All of the beta Toolkit element pages, recording methods, and individual instructions have URLs that can be copied from the Toolkit to provide links from external, machine-readable documentation.


Will there be an index to RDA?

There are no plans for a separate index.

The beta Toolkit will continue to have a full Glossary containing entries for every RDA entity, element, and vocabulary encoding scheme term.


Will a print version of the RDA guidance and instructions be available?

Given the changes to the structure and content, a print version of the full RDA text is impractical.

In place of the print version, the Copyright Holders of RDA are planning to offer a collection of print volumes that will cover the key aspects of RDA and support offline use of the standard.

The collection will include the glossary, RDA Essentials, and more.


Will there be an opportunity for customizing the beta Toolkit?

The beta Toolkit allows customization at two levels: the institutional subscription, and the individual user within that institution.

The institution and user profiles allow for the setting of preferences for the display of policy statements, examples, etc.

Further customization is in the future development plans for RDA Toolkit.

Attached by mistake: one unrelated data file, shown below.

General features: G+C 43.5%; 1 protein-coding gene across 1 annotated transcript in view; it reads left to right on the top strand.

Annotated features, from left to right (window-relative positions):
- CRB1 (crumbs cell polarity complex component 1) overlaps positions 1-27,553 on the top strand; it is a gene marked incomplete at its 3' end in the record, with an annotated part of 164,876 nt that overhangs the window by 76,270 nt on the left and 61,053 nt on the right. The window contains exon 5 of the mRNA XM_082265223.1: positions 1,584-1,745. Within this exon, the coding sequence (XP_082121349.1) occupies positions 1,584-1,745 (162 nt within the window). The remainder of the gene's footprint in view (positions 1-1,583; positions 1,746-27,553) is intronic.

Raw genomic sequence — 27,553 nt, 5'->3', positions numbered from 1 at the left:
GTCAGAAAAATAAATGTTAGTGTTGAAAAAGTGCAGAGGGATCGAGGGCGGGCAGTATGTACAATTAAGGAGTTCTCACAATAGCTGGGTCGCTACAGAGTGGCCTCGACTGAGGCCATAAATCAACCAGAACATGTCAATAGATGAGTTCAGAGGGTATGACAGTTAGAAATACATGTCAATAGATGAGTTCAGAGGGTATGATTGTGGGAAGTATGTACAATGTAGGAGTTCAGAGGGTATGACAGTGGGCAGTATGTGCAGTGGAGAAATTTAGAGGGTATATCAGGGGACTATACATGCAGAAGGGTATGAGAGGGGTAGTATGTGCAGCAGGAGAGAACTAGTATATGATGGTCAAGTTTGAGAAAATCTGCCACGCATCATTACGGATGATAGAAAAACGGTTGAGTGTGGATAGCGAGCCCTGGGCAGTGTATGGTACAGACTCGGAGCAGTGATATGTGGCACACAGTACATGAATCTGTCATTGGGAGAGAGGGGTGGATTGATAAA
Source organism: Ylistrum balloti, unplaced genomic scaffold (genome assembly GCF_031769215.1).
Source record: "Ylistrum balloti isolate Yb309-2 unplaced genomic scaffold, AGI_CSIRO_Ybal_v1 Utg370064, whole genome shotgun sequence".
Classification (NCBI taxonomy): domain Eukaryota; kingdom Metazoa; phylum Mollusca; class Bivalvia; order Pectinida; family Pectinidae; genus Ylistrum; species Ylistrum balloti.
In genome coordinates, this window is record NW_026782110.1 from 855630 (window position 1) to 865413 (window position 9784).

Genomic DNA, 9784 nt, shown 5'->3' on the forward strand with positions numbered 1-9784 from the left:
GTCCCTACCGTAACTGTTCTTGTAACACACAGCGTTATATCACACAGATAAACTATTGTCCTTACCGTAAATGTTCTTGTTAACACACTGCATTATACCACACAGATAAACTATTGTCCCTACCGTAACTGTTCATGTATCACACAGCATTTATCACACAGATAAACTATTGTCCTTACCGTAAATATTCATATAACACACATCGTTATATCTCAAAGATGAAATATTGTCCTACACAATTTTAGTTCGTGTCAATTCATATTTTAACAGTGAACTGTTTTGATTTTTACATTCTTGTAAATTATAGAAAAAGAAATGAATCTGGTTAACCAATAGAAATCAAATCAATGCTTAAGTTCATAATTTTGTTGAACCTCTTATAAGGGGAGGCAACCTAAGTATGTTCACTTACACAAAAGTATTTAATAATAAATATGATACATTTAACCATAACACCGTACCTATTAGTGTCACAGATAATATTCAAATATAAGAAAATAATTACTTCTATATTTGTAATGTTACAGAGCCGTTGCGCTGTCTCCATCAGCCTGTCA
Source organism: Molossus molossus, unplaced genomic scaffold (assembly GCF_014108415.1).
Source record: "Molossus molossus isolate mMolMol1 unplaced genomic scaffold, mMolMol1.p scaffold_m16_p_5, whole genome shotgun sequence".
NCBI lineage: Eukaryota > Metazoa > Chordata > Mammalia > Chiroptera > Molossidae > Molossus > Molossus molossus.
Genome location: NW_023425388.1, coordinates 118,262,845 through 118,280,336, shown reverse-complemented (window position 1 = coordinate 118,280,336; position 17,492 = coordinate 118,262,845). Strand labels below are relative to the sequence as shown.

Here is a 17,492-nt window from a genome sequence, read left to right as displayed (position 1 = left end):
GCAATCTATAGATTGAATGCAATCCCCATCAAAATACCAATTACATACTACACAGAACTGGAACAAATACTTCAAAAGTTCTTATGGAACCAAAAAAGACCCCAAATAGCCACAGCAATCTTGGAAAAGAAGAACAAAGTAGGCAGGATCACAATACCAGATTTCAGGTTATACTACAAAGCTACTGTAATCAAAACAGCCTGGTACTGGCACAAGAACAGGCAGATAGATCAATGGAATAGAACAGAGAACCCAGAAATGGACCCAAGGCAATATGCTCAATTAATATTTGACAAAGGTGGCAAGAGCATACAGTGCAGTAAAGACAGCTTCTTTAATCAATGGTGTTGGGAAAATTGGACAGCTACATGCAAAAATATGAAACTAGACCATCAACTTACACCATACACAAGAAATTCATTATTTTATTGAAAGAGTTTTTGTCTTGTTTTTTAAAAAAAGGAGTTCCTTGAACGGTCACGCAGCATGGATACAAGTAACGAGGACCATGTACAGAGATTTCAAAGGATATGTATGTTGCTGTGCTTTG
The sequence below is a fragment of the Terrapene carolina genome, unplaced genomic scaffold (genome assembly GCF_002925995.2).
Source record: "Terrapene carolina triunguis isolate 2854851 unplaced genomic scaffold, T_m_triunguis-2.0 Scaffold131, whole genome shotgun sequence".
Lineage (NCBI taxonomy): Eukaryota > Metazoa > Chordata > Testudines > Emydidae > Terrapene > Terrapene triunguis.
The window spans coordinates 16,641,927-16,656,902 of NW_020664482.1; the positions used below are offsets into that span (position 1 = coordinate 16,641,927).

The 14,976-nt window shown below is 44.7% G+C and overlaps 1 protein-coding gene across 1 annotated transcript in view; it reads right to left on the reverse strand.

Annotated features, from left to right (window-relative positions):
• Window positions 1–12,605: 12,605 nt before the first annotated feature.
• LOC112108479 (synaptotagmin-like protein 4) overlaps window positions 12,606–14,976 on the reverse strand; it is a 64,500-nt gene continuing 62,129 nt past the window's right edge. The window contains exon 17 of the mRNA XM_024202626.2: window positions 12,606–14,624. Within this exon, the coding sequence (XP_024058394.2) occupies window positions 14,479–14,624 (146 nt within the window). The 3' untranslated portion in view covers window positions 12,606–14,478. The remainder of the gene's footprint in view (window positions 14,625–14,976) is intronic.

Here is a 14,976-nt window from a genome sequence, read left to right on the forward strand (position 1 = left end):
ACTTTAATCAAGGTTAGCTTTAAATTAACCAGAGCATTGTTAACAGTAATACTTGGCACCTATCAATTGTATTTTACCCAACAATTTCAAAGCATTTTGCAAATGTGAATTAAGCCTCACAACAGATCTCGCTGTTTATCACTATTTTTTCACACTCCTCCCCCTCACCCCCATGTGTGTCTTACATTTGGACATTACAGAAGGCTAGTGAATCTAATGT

Will AACR2 be available in the beta Toolkit?

AACR2 is available as a historical document in the Resources tab of the beta Toolkit.

The original mappings between AACR2 and RDA content have not been maintained.


Will examples in MARC be added to the beta Toolkit?

No. The use of RDA data in specific applications, including MARC, is out of scope for RDA.

RDA data is intended to meet the needs of a wide range of applications and user communities.

However, there are freely available examples of RDA cataloging, including examples in MARC bibliographic and authority format, on the RDA Toolkit website.

These will continue to be available and updated after the 3R Project is complete.


Will RDA mappings change?

Yes. The display of the MARC 21 authority and bibliographic mappings are now in the Element Reference section of each pertinent element in the beta Toolkit, and refinements to this mapping continue.

The MARC 21 tags are searchable in the beta Toolkit.

A mapping to Dublin Core terms is also displayed in appropriate Element Reference sections.

Other mappings will be added in later releases.

A generic mapping tool is a planned future development that would allow for easier creation and maintenance by appropriate communities.


How will the revision history of RDA be documented?

Neither the current revision history documents nor the current revision history practice has been carried over to the beta Toolkit.